How to Manage Objections

by | Mar 3, 2022 | Objections

Most sellers hate customer objections because they see them as red flags or rejection. Not me! I believe they are opportunities, simply unanswered questions.

With that frame of mind, you automatically go on the defense, which is what the customer is looking for. Their goal is to gain control so that in the long run they get what they want… often a lower price.

The most common objection? Your price is too high. Most salespeople freeze at this point because their prospect believes that to be a fact. It’s logical and the old saying is you can’t argue with logic. Other objections we hear are –

  • Not a priority right now
  • Already have a similar solution
  • No need
  • No time or the budget

Salespeople have a hard time responding at this point because they haven’t even begun to talk about how their solution can bring value. To regain some control, sellers need to shift the conversation from logic to emotion since people feel first, then think. At that point you can talk about the value you deliver.

When working with your team on Objections, consider these four subjects:

1-There are two types of objections: factual or emotional. But even though they can be factual, all objections are at first emotionally driven to deter the salesperson and gain control to obtain and advantage before a relationship is established. It’s up to the salesperson to turn the rejection into opportunity.

Factual: In this case the customer states a fact from their perspective that is accurate and factual. Examples are: your price is too high; your terms and conditions are unacceptable; you’re missing functionality we need; or your service terms don’t meet our requirements. Hopefully before you arrive at this point, you will already know what is most important to them. If not, ask! From that moment forward, keep refocusing the discussion back to that need, and how your solution (s) meet that need. According to my personality assessment Four People Personality Style, you will find that most factual objections are left-brain, and most predominant in the Green and Gold personalities.

Emotional: These are doubts that the customer has, such as: I heard bad things about your reputation; I heard your service is inconsistent; or your products don’t perform as promised. When you hear this type of objection, you want to clarify or prove. Use references, customer testimonials, demonstrations. These types of objections typically come from the right-brain personality styles, Blue and Orange.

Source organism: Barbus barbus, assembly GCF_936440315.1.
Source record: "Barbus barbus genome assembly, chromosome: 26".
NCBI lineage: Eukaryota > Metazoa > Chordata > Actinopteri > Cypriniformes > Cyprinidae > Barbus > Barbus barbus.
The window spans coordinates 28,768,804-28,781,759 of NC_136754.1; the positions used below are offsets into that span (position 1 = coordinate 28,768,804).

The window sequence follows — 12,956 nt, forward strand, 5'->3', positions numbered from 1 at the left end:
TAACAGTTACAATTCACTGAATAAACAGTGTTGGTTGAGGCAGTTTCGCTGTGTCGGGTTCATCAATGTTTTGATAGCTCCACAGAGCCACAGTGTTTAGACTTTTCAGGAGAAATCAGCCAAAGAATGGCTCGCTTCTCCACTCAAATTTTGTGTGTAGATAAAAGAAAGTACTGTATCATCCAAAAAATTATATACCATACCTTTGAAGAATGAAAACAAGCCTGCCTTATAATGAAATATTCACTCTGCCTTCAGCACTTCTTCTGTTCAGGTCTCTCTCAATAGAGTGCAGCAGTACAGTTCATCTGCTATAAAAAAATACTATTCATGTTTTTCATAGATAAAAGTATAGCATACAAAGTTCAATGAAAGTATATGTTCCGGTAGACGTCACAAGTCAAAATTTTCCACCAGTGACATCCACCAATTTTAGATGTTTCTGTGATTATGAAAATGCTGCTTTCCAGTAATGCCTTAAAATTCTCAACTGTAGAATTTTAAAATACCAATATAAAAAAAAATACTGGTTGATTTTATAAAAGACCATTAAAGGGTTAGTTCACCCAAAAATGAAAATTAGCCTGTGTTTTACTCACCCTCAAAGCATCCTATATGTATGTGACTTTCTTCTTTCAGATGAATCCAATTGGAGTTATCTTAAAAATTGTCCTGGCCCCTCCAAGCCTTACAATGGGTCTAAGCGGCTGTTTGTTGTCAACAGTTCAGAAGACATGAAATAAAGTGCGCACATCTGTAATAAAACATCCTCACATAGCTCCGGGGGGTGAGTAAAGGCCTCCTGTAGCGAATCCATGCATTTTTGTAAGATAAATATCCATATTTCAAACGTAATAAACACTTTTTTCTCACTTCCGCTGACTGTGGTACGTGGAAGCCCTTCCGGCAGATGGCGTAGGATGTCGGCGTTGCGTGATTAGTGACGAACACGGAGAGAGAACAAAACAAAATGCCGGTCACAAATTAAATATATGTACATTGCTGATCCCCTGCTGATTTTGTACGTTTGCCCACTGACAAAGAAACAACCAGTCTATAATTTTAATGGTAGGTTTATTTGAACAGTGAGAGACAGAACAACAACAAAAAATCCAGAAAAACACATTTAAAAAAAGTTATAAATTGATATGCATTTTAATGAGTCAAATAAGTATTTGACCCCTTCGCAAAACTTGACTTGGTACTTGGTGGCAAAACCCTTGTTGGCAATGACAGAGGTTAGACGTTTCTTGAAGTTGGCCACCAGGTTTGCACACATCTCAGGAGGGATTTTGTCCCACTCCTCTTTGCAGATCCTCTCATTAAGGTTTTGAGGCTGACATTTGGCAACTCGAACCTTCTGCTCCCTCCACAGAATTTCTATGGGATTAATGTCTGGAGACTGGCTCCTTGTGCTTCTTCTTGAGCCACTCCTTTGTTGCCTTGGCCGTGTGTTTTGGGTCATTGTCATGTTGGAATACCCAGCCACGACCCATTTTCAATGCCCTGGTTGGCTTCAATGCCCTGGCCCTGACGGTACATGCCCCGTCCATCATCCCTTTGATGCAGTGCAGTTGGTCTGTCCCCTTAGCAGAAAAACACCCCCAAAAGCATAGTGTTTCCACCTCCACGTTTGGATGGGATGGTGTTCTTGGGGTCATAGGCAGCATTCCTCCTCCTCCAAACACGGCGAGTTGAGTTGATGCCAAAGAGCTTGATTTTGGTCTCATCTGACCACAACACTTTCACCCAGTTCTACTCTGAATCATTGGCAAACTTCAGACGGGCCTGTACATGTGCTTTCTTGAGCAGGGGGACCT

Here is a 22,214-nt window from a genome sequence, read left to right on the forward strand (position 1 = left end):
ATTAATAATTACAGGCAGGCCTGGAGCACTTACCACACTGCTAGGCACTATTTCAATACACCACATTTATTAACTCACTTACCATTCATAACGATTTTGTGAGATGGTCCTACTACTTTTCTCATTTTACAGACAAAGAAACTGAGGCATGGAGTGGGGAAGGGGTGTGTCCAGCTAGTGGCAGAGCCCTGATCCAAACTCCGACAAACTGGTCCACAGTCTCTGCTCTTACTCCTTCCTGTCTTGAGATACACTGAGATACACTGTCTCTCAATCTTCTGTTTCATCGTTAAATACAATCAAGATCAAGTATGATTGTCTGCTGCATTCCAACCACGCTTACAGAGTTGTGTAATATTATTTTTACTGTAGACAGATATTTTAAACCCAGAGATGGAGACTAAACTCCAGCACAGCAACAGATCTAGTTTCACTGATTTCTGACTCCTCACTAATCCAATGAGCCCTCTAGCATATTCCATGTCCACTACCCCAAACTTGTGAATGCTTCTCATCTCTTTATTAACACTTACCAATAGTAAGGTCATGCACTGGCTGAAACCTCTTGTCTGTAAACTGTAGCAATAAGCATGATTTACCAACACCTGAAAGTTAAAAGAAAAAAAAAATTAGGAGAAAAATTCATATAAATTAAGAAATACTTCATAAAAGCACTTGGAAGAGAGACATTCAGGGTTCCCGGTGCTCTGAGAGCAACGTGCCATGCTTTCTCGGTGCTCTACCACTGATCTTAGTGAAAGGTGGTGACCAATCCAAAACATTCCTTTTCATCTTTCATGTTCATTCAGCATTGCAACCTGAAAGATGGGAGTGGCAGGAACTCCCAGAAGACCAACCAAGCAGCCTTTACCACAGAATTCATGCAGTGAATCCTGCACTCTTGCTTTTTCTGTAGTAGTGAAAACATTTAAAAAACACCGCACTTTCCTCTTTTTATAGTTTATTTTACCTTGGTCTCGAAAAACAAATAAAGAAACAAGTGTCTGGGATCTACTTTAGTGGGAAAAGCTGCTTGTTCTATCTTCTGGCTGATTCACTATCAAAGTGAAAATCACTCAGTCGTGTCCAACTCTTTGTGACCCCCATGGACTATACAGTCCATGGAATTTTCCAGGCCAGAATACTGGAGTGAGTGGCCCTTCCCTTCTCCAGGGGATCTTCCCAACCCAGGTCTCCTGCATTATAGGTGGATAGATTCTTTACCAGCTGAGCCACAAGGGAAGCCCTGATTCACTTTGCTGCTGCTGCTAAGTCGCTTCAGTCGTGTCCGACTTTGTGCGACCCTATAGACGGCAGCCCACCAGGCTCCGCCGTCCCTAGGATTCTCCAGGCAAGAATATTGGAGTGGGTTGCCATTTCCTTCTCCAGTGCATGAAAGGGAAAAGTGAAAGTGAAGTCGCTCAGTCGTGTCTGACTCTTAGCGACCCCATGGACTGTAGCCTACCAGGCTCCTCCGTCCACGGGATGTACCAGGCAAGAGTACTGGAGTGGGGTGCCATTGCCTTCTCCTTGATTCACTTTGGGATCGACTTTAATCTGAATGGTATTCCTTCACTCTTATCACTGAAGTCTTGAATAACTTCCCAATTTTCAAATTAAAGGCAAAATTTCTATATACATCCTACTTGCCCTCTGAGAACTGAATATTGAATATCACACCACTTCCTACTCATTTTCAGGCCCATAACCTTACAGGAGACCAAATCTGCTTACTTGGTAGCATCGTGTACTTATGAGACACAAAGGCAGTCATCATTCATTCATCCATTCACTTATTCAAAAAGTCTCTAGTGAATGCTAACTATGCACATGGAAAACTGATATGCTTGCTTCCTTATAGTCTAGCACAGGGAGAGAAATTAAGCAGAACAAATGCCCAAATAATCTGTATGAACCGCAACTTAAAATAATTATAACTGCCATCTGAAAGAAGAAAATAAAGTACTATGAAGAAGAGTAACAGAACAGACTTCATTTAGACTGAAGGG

To manage objections, you need to have a consistent and methodical approach to help you navigate and alleviate the customer’s concerns. Let’s look at the model that I have found to work well.

2-The first two steps in managing objections are Acknowledge and Ask. Always acknowledge what the customer states. Their concern cannot be ignored, or it will come back to haunt you. Acknowledge statements are I see, I understand, I see where you’re coming from. You can also add that other customers have had the same concern, which is telling them you have heard this before and you’re confident you can alleviate it. You’re not agreeing with the customer, you’re telling them you heard what they said.

The second step is to ask a question, which helps you gain control and better understand the source of the concern. You’ll also gain a deeper perspective of the customer’s motivations. Examples are, why is that important; what has caused you to feel that way; what are you basing your concern on? You want to get to the root cause of their objection so you can develop your response.

3-The third and fourth steps are Address and Acceptance. When you understand the cause of their concern, you can refocus them back to the value you deliver if their objection is factual or clarify or prove their doubt if the objection is emotional. Finally, always ask for acceptance which is “have I answered your concern, or have I alleviated your concern?”

4-Remember managing objections are opportunities for you to align your offer with their needs. Confidence and enthusiasm are your biggest assets when providing the value the customer is looking for. And sometimes the customer will not buy into your response because they’re not ready to move forward.

Remember, selling is all about building long-term relationships and many times it starts from the beginning by successfully managing the customer’s objection.

Good selling!

©Stu Schlackman